New Shelter on Iona

Oban High School students Emma Faird, Anna Garvin and Alastair MacLean at the official opening of the shelter. Pic by Tom Finnie

With the opening of a new shelter on Iona, The National Trust for Scotland has its first permanent visitor facility on the island.

The aim of the new National Trust for Scotland shelter is to provide a place for visitors to find out more about the island, to rest or wait for the ferry.

The shelter has interpretation panels on topics such as crofting, plants and rare species, seabirds, people and volunteers, while a map encourages visitors to explore the island and record what they see. There’s also an audio visual screen where visitors can watch two short films about the island.

Unique quality of light and colours of the landscape

Iona is well known for its special ambience, with the unique quality of light and colours of the landscape. Despite stretching only 3 miles by 1½ miles, Iona has much to offer, including white sandy beaches, clear turquoise waters, heather moorland, interesting walks and rare wildlife – and is widely known as the cradle of Scottish Christianity.

Since 1980, The National Trust for Scotland has helped to look after Iona on behalf of the country, focusing on the conservation and interpretation of the wider countryside, including traditional crofting, wildlife and archaeology.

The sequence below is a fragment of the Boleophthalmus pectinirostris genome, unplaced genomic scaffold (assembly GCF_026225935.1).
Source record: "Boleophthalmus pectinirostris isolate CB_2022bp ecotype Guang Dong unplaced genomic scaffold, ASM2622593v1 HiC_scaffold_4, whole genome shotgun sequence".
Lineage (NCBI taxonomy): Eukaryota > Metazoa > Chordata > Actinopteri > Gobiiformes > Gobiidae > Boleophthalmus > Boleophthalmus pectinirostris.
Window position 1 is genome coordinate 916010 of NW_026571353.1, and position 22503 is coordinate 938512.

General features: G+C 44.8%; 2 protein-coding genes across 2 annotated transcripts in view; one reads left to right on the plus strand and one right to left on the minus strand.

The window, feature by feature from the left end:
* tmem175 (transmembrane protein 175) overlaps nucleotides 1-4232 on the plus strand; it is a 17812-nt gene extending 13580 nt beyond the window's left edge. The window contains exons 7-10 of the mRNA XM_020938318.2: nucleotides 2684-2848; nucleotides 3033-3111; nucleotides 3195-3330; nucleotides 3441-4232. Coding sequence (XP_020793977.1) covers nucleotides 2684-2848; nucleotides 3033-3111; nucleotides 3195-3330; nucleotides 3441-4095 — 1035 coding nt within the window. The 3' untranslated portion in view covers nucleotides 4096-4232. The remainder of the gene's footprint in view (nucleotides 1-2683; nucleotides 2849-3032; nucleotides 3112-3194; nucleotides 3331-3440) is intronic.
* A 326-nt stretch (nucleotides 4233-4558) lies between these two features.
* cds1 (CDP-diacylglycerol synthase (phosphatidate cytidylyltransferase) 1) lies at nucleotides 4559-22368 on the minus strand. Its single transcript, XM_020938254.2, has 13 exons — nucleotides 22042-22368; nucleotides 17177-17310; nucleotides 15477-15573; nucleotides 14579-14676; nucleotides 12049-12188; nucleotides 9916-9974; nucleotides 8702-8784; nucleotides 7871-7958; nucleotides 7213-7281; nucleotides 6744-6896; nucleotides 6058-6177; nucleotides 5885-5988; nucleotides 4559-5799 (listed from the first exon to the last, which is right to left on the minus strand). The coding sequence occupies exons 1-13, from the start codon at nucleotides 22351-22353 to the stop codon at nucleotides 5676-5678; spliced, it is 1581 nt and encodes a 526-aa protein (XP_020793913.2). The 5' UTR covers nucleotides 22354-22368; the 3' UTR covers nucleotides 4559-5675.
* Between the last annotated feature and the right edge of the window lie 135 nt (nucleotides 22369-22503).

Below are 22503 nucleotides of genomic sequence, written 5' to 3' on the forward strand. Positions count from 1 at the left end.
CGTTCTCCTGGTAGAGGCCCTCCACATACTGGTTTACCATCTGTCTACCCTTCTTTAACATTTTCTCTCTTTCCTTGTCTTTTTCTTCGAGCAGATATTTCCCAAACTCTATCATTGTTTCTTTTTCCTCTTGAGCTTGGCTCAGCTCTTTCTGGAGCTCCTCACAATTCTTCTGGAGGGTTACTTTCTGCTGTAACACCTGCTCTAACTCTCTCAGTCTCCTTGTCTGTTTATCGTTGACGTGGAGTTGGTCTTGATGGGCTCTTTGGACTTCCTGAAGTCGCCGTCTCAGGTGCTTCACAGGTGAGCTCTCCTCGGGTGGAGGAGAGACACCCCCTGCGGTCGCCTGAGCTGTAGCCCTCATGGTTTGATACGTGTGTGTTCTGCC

A first point of call

“We knew there was a need for a new building that would not only provide shelter to waiting visitors but also act as a first point of call when they arrive to set them up for an enjoyable and memorable visit to the island,” said theTrust’s General Manager for Countryside and Islands South, Chris Cassels.

“The original building on the site dates back to the early 20th century and  served many purposes for both the local community and visitors. The new shelter has been built on the footprint of this site and was designed to reflect the features of the old structure, while taking into account the village conservation area.”

Music and words about Iona

The National Trust for Scotland’s official opening ceremony in June 10 included a performance by pupils from Oban High School, who worked with musician and composer Donald Shaw, writers Jan Sutch Pickard and Eleanor MacDougall and National Trust for Scotland Ranger Emily Wilkins to write music and words about Iona.

Music from the project features in the soundtrack of the films showing in the new shelter.

To find out more about Iona, click here.